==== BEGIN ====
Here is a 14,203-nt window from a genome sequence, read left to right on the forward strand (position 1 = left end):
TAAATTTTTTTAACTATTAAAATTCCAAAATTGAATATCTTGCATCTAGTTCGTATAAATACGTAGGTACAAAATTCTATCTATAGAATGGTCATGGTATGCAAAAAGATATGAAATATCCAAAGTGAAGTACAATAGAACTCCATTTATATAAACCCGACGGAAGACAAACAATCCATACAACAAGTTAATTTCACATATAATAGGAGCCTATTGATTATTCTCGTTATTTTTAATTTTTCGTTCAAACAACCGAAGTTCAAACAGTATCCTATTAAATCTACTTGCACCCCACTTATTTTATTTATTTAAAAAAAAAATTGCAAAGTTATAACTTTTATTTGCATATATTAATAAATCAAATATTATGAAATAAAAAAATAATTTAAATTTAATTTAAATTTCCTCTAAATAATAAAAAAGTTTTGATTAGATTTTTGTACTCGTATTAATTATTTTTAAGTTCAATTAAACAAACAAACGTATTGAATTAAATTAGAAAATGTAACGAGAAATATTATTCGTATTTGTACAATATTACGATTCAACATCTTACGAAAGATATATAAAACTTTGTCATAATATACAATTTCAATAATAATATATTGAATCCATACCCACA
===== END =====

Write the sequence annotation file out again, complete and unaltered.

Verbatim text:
Here is a 14,203-nt window from a genome sequence, read left to right on the forward strand (position 1 = left end):
TAAATTTTTTTAACTATTAAAATTCCAAAATTGAATATCTTGCATCTAGTTCGTATAAATACGTAGGTACAAAATTCTATCTATAGAATGGTCATGGTATGCAAAAAGATATGAAATATCCAAAGTGAAGTACAATAGAACTCCATTTATATAAACCCGACGGAAGACAAACAATCCATACAACAAGTTAATTTCACATATAATAGGAGCCTATTGATTATTCTCGTTATTTTTAATTTTTCGTTCAAACAACCGAAGTTCAAACAGTATCCTATTAAATCTACTTGCACCCCACTTATTTTATTTATTTAAAAAAAAAATTGCAAAGTTATAACTTTTATTTGCATATATTAATAAATCAAATATTATGAAATAAAAAAATAATTTAAATTTAATTTAAATTTCCTCTAAATAATAAAAAAGTTTTGATTAGATTTTTGTACTCGTATTAATTATTTTTAAGTTCAATTAAACAAACAAACGTATTGAATTAAATTAGAAAATGTAACGAGAAATATTATTCGTATTTGTACAATATTACGATTCAACATCTTACGAAAGATATATAAAACTTTGTCATAATATACAATTTCAATAATAATATATTGAATCCATACCCACA